A parent is liable for $2,500 in in-app purchases apparently made by her son while playing games on a Kindle Fire she bought for his use, a U.S. district judge has decided. Neither Amazon.com nor Synchrony Bank, which issued the relevant credit card, violated New Hampshire consumer protection laws, the judge said. The bank had not violated the Truth in Lending Act either (Grube v. Amazon.com, Sept. 6, 2017, McCafferty, L.).
The parent bought two Kindle Fire devices for the use of her children, a nine-year-old son and a five-year-old daughter. As part of the purchase, she linked her credit card to her Amazon account for payments and she agreed to Amazon’s "Conditions of Use." These conditions included a number of terms that are intended to protect parents against unauthorized in-app purchases by their children. The parent did not let her children know what the account passwords were but, according to the judge, it was not clear whether she had turned on available parental controls.
Over the next several months, the parent made a few small purchases for her children; however, she was surprised to see charges for 72 in-app purchases totaling more than $2,500 on a subsequent credit card statement. None of the 72 purchases would have been possible without the password if the parental controls had been enabled, the judge noted, and 52 of them would have required the password even if the controls were not turned on.
Parent’s suit. After more than a year of unsuccessfully disputing the charges, the parent sued both Amazon and Synchrony, claiming violations of New Hampshire law and TILA. She asserted that Amazon had violated the state’s Consumer Protection Act and the company’s duty of good faith and fair dealing in permitting the purchases, while Synchrony had violated TILA and the state’s Unfair, Deceptive, or Unreasonable Collection Practices Act by attempting to collect credit card charges she did not owe.
Amazon not a rascal. The New Hampshire CPA specifies a number of actions that are unfair, but also allows other, unspecified commercial actions to be deemed illegal. According to the judge, whether an unspecified action violates the law is determined by the "rascality test"—does it "attain a level of rascality that would raise an eyebrow of someone inured to the rough and tumble world of commerce" (citing Axenics, Inc. v. Turner constr. Co., 164 N.H. 659 (2013)). Amazon’s in-app purchasing practices did not approach rascality, the judge said.
In the wake of a prior suit and a Federal Trade Commission enforcement action, Amazon had substantially improved its unauthorized purchase protections, the judge pointed out. All of these improvements were in effect before the parent bought the two Kindles, and they would have required her to give her password for the first purchase and choose whether to require the use of the password for future purchases. She also could have disabled the device’s use for any in-app purchases if she chose.
Good faith and fair dealing. Amazon and the parent argued over whether the good faith and fair dealing law of New Hampshire or Washington applied, but the judge said it did not matter—the parent’s claim failed both.
Washington law requires that parties to a contract perform their contractual obligations in good faith, the judge said. Amazon had created "ample safeguards" to prevent children from making in-app purchases without a parent’s consent, and that was enough.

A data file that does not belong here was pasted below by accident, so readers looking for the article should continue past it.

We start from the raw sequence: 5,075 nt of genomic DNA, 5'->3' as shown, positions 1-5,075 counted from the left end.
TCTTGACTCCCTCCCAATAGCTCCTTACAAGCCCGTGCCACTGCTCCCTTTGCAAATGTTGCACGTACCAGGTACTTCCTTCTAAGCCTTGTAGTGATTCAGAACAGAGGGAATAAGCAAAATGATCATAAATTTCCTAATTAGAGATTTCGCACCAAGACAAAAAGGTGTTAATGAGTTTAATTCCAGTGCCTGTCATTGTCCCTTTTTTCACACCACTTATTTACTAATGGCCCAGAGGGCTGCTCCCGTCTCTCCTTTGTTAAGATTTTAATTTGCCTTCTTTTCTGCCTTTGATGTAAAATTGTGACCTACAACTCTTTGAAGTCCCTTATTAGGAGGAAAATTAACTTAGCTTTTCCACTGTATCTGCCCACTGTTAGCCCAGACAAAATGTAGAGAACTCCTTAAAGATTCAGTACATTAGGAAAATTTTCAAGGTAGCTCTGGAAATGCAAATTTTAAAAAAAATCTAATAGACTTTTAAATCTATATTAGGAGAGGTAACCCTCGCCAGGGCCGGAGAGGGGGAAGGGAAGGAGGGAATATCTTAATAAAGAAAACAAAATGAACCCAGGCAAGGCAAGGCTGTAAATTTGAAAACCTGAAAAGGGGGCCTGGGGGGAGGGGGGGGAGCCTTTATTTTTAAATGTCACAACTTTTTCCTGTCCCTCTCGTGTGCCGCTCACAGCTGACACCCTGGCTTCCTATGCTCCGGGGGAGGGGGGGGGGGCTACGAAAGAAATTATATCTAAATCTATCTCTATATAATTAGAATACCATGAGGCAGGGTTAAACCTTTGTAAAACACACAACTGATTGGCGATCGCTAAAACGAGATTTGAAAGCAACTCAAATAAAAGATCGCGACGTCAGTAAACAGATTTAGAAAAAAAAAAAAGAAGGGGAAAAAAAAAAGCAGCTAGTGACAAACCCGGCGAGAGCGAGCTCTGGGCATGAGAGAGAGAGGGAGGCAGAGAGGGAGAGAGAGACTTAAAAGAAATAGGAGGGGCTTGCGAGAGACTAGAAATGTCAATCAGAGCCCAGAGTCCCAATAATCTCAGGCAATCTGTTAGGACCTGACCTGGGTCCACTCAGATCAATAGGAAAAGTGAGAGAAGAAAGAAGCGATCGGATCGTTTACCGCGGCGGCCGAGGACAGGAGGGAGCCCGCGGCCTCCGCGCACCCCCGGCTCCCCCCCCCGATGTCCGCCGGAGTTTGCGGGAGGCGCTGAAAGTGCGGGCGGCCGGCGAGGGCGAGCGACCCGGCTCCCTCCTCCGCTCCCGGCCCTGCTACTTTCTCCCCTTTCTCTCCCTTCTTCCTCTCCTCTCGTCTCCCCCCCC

New Hampshire law is a bit broader, she noted, in that the duty of good faith and fair dealing is not tied specifically to the terms of the contract. Instead, it requires parties to act toward each other fairly and in good faith. However, the parent’s claim was that Amazon had abused its discretion under the contract, and there was no evidence of any relevant exercise of discretion.
TILA. The parent told Synchrony that she should not be liable for the credit card charges because they must have been due to fraud, according to the judge. Synchrony investigated the claim three times and each time rejected the fraud claim.
There was no fraud, the judge said, because the charges were not unauthorized; rather, the purchases had been made by someone who the bank reasonably believed had authority to use the account.
The charges all were for in-app purchases that were made from and downloaded onto Kindles owned by the parent, the judge pointed out. The parent had given Amazon her credit card information for purchases from the devices, and she had linked the devices to her Amazon account. She had never claimed that the Kindles had been lost or stolen, the judge noted. The bank’s conclusion that the purchases were authorized was the only reasonable conclusion.
Debt collection law. Once the judge determined that there had been no TILA violation, she quickly dispensed with parent’s claim under the state debt collection law. That claim was based on the assertion that Synchrony Bank misrepresented the amount of her debt by attempting to collect unauthorized charges. Since the charges were not unauthorized, there was no debt collection violation, the judge said.
The case is No. 16-cv-126-LM.
Attorneys: Kristina Cerniauskaite (Harman Law Offices) for Carrie Grube. Harry H. Schneider Jr. (Perkins Coie LLP) and Robert A. Stein (The Stein Law Firm PLLC) for Amazon.com, Inc. and Synchrony Bank.
Companies: Amazon.com; Synchrony Bank
MainStory: TopStory ConsumerCredit CreditDebitGiftCards NewHampshireNews StateBankingLaws TruthInLending WashingtonNews UDAAP
Interested in submitting an article?
Submit your information to us today!Learn More